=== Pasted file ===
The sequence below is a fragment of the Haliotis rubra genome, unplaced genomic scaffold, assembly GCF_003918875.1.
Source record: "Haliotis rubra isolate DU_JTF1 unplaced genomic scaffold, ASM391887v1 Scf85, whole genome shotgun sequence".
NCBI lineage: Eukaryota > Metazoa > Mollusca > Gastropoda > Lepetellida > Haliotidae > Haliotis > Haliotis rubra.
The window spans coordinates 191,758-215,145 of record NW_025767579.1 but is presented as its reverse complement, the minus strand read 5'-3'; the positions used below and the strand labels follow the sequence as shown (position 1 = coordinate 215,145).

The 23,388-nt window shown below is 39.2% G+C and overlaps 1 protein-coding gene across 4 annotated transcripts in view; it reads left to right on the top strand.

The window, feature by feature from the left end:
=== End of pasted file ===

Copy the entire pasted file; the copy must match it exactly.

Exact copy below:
The sequence below is a fragment of the Haliotis rubra genome, unplaced genomic scaffold, assembly GCF_003918875.1.
Source record: "Haliotis rubra isolate DU_JTF1 unplaced genomic scaffold, ASM391887v1 Scf85, whole genome shotgun sequence".
NCBI lineage: Eukaryota > Metazoa > Mollusca > Gastropoda > Lepetellida > Haliotidae > Haliotis > Haliotis rubra.
The window spans coordinates 191,758-215,145 of record NW_025767579.1 but is presented as its reverse complement, the minus strand read 5'-3'; the positions used below and the strand labels follow the sequence as shown (position 1 = coordinate 215,145).

The 23,388-nt window shown below is 39.2% G+C and overlaps 1 protein-coding gene across 4 annotated transcripts in view; it reads left to right on the top strand.

The window, feature by feature from the left end: